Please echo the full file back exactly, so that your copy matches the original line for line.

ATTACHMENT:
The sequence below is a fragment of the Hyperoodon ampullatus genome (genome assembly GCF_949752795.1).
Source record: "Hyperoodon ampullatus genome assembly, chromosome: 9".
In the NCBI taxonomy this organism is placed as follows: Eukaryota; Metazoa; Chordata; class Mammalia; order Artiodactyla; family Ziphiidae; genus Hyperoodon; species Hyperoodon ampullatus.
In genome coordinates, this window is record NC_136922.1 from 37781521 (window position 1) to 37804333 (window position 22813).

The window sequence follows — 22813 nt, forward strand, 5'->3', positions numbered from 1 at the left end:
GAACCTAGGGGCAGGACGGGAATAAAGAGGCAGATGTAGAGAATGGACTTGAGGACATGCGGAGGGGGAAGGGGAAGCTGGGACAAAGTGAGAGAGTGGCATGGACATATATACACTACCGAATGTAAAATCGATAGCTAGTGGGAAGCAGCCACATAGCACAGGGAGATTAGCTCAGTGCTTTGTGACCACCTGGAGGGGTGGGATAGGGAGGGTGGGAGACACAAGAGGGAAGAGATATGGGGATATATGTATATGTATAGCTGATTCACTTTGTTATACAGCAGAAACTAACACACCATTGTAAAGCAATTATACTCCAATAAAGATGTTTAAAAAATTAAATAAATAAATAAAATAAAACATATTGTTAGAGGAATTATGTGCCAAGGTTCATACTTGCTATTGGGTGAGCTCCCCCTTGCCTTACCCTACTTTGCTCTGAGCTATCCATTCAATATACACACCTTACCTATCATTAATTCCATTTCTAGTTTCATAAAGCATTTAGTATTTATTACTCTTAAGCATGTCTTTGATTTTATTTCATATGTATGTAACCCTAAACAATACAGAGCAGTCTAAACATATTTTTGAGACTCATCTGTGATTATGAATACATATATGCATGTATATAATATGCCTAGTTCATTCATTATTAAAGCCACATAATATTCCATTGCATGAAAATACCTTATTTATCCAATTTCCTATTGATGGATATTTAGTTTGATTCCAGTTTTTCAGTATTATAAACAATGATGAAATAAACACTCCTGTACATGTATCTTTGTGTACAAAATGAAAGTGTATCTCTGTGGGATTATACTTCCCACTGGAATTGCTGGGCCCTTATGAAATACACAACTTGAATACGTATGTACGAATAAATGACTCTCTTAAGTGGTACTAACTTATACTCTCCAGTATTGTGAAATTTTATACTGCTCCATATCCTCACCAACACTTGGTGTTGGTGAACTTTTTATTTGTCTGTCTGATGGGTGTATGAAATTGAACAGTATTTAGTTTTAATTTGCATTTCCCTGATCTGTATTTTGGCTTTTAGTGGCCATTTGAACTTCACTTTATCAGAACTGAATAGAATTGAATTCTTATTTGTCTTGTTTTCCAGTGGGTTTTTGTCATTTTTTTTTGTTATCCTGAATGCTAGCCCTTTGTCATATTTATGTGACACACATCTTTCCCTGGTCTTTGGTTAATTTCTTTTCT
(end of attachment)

The sequence below is a fragment of the Hyperoodon ampullatus genome (genome assembly GCF_949752795.1).
Source record: "Hyperoodon ampullatus genome assembly, chromosome: 9".
In the NCBI taxonomy this organism is placed as follows: Eukaryota; Metazoa; Chordata; class Mammalia; order Artiodactyla; family Ziphiidae; genus Hyperoodon; species Hyperoodon ampullatus.
In genome coordinates, this window is record NC_136922.1 from 37781521 (window position 1) to 37804333 (window position 22813).

The window sequence follows — 22813 nt, forward strand, 5'->3', positions numbered from 1 at the left end:
GAACCTAGGGGCAGGACGGGAATAAAGAGGCAGATGTAGAGAATGGACTTGAGGACATGCGGAGGGGGAAGGGGAAGCTGGGACAAAGTGAGAGAGTGGCATGGACATATATACACTACCGAATGTAAAATCGATAGCTAGTGGGAAGCAGCCACATAGCACAGGGAGATTAGCTCAGTGCTTTGTGACCACCTGGAGGGGTGGGATAGGGAGGGTGGGAGACACAAGAGGGAAGAGATATGGGGATATATGTATATGTATAGCTGATTCACTTTGTTATACAGCAGAAACTAACACACCATTGTAAAGCAATTATACTCCAATAAAGATGTTTAAAAAATTAAATAAATAAATAAAATAAAACATATTGTTAGAGGAATTATGTGCCAAGGTTCATACTTGCTATTGGGTGAGCTCCCCCTTGCCTTACCCTACTTTGCTCTGAGCTATCCATTCAATATACACACCTTACCTATCATTAATTCCATTTCTAGTTTCATAAAGCATTTAGTATTTATTACTCTTAAGCATGTCTTTGATTTTATTTCATATGTATGTAACCCTAAACAATACAGAGCAGTCTAAACATATTTTTGAGACTCATCTGTGATTATGAATACATATATGCATGTATATAATATGCCTAGTTCATTCATTATTAAAGCCACATAATATTCCATTGCATGAAAATACCTTATTTATCCAATTTCCTATTGATGGATATTTAGTTTGATTCCAGTTTTTCAGTATTATAAACAATGATGAAATAAACACTCCTGTACATGTATCTTTGTGTACAAAATGAAAGTGTATCTCTGTGGGATTATACTTCCCACTGGAATTGCTGGGCCCTTATGAAATACACAACTTGAATACGTATGTACGAATAAATGACTCTCTTAAGTGGTACTAACTTATACTCTCCAGTATTGTGAAATTTTATACTGCTCCATATCCTCACCAACACTTGGTGTTGGTGAACTTTTTATTTGTCTGTCTGATGGGTGTATGAAATTGAACAGTATTTAGTTTTAATTTGCATTTCCCTGATCTGTATTTTGGCTTTTAGTGGCCATTTGAACTTCACTTTATCAGAACTGAATAGAATTGAATTCTTATTTGTCTTGTTTTCCAGTGGGTTTTTGTCATTTTTTTTTGTTATCCTGAATGCTAGCCCTTTGTCATATTTATGTGACACACATCTTTCCCTGGTCTTTGGTTAATTTCTTTTCT